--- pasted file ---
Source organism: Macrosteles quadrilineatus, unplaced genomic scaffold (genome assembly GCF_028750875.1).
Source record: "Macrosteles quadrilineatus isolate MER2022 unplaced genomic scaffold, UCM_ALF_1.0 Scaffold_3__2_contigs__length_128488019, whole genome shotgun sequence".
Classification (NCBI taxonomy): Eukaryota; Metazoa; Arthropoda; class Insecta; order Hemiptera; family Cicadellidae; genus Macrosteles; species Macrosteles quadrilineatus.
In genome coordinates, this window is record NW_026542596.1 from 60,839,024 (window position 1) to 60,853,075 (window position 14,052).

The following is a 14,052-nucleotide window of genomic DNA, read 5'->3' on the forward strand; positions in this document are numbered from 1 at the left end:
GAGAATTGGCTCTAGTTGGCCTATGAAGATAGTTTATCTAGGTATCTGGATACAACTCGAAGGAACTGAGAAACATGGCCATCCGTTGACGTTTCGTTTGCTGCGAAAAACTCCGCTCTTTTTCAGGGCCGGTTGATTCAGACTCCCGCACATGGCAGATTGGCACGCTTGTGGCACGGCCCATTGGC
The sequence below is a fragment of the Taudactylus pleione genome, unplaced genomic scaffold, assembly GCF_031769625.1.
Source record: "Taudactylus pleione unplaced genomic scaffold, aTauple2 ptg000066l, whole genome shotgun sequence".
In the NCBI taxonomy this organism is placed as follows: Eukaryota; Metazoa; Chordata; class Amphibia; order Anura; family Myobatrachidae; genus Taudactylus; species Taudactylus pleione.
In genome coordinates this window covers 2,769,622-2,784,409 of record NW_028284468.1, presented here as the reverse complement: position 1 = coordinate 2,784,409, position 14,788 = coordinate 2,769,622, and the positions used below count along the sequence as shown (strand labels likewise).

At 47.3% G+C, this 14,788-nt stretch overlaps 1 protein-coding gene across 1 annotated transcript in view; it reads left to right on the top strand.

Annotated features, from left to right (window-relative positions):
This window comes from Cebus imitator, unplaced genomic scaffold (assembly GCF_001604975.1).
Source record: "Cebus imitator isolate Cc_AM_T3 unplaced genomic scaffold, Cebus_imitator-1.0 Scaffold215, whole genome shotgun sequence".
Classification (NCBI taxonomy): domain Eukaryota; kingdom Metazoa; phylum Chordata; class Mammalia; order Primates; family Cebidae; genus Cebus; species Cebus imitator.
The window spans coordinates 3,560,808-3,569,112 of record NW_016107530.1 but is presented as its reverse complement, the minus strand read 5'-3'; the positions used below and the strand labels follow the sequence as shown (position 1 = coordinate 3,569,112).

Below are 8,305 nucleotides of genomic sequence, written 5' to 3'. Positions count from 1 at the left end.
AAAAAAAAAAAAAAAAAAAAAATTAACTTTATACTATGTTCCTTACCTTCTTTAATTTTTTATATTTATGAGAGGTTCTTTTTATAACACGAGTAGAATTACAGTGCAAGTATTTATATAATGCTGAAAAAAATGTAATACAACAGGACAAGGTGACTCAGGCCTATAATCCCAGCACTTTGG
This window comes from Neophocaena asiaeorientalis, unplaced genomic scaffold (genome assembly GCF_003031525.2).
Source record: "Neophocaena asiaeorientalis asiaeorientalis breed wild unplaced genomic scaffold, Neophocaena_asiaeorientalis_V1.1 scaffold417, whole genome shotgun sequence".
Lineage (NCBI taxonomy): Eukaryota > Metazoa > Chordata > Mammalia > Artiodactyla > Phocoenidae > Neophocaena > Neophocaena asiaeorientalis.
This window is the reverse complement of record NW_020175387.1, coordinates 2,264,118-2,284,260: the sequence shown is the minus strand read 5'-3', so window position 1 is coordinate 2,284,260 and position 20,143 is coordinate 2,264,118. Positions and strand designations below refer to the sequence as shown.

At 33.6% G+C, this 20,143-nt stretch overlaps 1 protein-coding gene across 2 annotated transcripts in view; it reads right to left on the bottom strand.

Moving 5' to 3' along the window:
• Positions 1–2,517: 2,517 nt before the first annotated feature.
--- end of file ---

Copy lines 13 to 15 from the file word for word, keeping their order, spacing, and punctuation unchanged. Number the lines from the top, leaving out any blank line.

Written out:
This window comes from Cebus imitator, unplaced genomic scaffold (assembly GCF_001604975.1).
Source record: "Cebus imitator isolate Cc_AM_T3 unplaced genomic scaffold, Cebus_imitator-1.0 Scaffold215, whole genome shotgun sequence".
Classification (NCBI taxonomy): domain Eukaryota; kingdom Metazoa; phylum Chordata; class Mammalia; order Primates; family Cebidae; genus Cebus; species Cebus imitator.